I have a little secret I need to share with you all: I grew up in the hood. Not the South Central/Cabrini Green/Hell’s Kitchen hood – but it wasn’t the milky white suburban existence my kids are growing up in right now! On my 2 mile walk to school (we couldn’t afford busing) I passed a General Motors Metal Fab Plant, crossed a bridge over a 6 lane highway (if we were late we would just run across the highway instead of walking to cross at the bridge) and at least one flea-bag hotel where you could buy your drug or woman of choice. So, as far as white people go – it was as close to a hood as I wanted to be in!
Being that I’m so street – I grew up listening to rap music, and to this day, still do. My oldest son is now 15, and to his mother’s shagrin, he also is a listener to rap music. To me rap music was like poetry, the creativity it took to write and rhyme lyrics from a street perspective always captivated me. Most people don’t “listen” to rap, they “hear” rap – and it doesn’t connect with them. The stories and lessons of songs connected with me.
As I look back on 30 years of listening to rap music, I’ve come to realize I take a ton of my leadership style from the music that shaped me growing up. So, since this is my blog, I’m starting a new weekly series for 2012 – the 25 Rap Lyrics That Have Shaped My Leadership Style.
This weeks Lyric:
Tupac – I Ain’t Mad At Cha
I guess change is good for any of us
Whatever it take for any of y’all niggaz to get up out the hood
Shit, I’m wit cha, I ain’t mad at cha
Got nuttin but love for ya, do your thing boy”
When I first started my HR career I would get so upset over people who decided to leave the organization I was with – and I saw that most of the leadership responded the same way! If someone decided to leave “us” – we would virtually tear your shirt – that person was “dead” to the organization. Years later the person would want to come back, and they wouldn’t be able to because they were “black-balled” from the company. I’m sure many of your organizations are that way today.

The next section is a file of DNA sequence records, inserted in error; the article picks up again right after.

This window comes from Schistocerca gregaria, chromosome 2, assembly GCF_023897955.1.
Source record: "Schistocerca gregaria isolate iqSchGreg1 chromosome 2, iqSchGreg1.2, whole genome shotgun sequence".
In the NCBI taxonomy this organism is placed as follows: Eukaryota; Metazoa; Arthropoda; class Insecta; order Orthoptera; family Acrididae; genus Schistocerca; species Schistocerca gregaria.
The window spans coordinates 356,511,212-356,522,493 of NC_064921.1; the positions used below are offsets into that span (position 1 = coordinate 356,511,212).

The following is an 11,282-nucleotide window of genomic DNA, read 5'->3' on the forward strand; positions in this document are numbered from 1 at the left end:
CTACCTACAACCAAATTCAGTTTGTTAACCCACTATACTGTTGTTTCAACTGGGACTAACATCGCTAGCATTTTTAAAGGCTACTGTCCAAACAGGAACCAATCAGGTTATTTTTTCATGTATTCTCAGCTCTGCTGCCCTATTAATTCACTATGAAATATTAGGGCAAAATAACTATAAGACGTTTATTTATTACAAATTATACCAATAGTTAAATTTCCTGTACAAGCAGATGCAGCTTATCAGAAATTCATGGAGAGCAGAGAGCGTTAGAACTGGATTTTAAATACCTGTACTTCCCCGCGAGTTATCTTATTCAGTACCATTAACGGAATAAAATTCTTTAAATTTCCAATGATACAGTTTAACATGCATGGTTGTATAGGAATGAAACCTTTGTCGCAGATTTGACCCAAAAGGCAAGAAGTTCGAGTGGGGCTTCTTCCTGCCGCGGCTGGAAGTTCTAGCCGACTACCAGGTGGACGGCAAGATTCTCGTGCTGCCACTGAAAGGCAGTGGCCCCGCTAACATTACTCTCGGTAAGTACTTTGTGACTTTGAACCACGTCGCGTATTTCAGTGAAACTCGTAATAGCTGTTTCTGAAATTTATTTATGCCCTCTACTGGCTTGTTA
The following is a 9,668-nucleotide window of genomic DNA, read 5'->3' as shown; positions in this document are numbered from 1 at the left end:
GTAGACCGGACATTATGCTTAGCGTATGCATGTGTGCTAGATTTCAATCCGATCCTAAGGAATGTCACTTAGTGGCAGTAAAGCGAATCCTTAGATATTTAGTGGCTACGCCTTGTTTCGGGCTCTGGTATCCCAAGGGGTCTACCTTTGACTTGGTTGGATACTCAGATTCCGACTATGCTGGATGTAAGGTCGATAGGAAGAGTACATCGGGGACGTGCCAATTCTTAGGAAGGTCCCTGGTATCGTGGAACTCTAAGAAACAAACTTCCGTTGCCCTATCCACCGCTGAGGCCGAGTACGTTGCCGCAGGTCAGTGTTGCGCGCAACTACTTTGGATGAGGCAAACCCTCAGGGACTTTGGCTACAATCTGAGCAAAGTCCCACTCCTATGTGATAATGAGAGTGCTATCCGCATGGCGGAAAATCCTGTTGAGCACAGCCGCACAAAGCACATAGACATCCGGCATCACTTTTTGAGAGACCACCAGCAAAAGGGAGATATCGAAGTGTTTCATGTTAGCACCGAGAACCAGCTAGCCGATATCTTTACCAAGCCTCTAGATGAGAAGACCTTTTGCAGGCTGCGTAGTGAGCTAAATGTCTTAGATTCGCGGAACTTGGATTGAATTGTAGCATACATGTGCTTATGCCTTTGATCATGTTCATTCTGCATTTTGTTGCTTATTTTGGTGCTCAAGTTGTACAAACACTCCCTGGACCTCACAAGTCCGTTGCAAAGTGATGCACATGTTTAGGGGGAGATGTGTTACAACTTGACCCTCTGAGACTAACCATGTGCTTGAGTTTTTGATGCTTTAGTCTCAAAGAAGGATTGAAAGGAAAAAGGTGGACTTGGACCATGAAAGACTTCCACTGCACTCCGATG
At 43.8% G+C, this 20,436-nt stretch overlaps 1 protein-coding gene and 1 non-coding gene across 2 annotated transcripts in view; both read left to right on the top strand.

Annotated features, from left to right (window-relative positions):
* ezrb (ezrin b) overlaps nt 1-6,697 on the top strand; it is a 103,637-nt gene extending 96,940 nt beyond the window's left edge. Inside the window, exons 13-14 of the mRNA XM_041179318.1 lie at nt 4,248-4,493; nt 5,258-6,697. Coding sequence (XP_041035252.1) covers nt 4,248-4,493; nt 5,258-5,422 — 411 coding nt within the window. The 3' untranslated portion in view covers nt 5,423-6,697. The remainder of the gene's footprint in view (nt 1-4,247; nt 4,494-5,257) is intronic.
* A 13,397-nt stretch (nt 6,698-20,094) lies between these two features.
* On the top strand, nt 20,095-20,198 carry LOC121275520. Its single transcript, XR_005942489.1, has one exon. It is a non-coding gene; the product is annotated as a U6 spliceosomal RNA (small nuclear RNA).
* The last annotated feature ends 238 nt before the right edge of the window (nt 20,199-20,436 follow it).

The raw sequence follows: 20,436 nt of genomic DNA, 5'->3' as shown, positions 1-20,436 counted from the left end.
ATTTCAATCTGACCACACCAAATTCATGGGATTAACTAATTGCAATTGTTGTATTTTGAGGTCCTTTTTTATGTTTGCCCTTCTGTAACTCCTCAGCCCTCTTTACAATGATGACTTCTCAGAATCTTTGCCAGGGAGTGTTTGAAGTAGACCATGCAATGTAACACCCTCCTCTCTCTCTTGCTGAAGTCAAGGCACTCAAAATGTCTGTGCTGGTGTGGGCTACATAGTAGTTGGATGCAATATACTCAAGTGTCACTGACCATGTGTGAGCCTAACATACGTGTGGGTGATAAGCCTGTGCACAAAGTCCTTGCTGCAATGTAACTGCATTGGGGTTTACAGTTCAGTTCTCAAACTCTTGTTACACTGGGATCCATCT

I had a good HR mentor at one of my HR stops that got me to look at this in a new way, and the Tupac lyric makes me remember this learning. People leave for all kinds of reasons, and even sometimes you want people to leave your organization – that doesn’t mean that a year or two or three, later – they wouldn’t be the perfect fit to come back. When a good performer makes the decision to leave my organization now, I ask if there is anything I can do to help in their transition (after I try to talk them into staying). I try and make it easy for them, because I know it was a tough decision for them, I don’t need to make it tougher. It’s a small world and I try and have strong relationships that will outlast a job change or two. If I have a good relationship with a good person – there is a good chance I will want to work with that person again in the future.
I ain’t mad at cha – got nothin but love for ya.
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My take away from my former VP is simple: is this hire going to be here 5, 7, or 10 years. I was shocked when she asked me this question, but now I understand. No one in the 21st century will hire on and stay there for 35 years and get the gold watch. That is simply not an option. And with 8000 Baby Boomers A DAY turned 65 years of age–we are just seeing the tip of iceberg in terms of turn-over. Tho’ I concur with the last paragraph–we also have to look at the bottom line and one lesson I learned early on was that cost every time there is a turnover in employment is somewhere between $100K and $150K. . .(attributed to the Center for Creative Leadership in Greensboro, NC).
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Awesome post and list, Tim! I’ve always said my understanding and application of hood logic and rules are a big part of what make me a good HR person. Thanks for proving my theory right. way to represent! 😉
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Quick question will lines from “Pimpin’ Ain’t Easy” or “Bit*h Betta Have my Money” make the cut?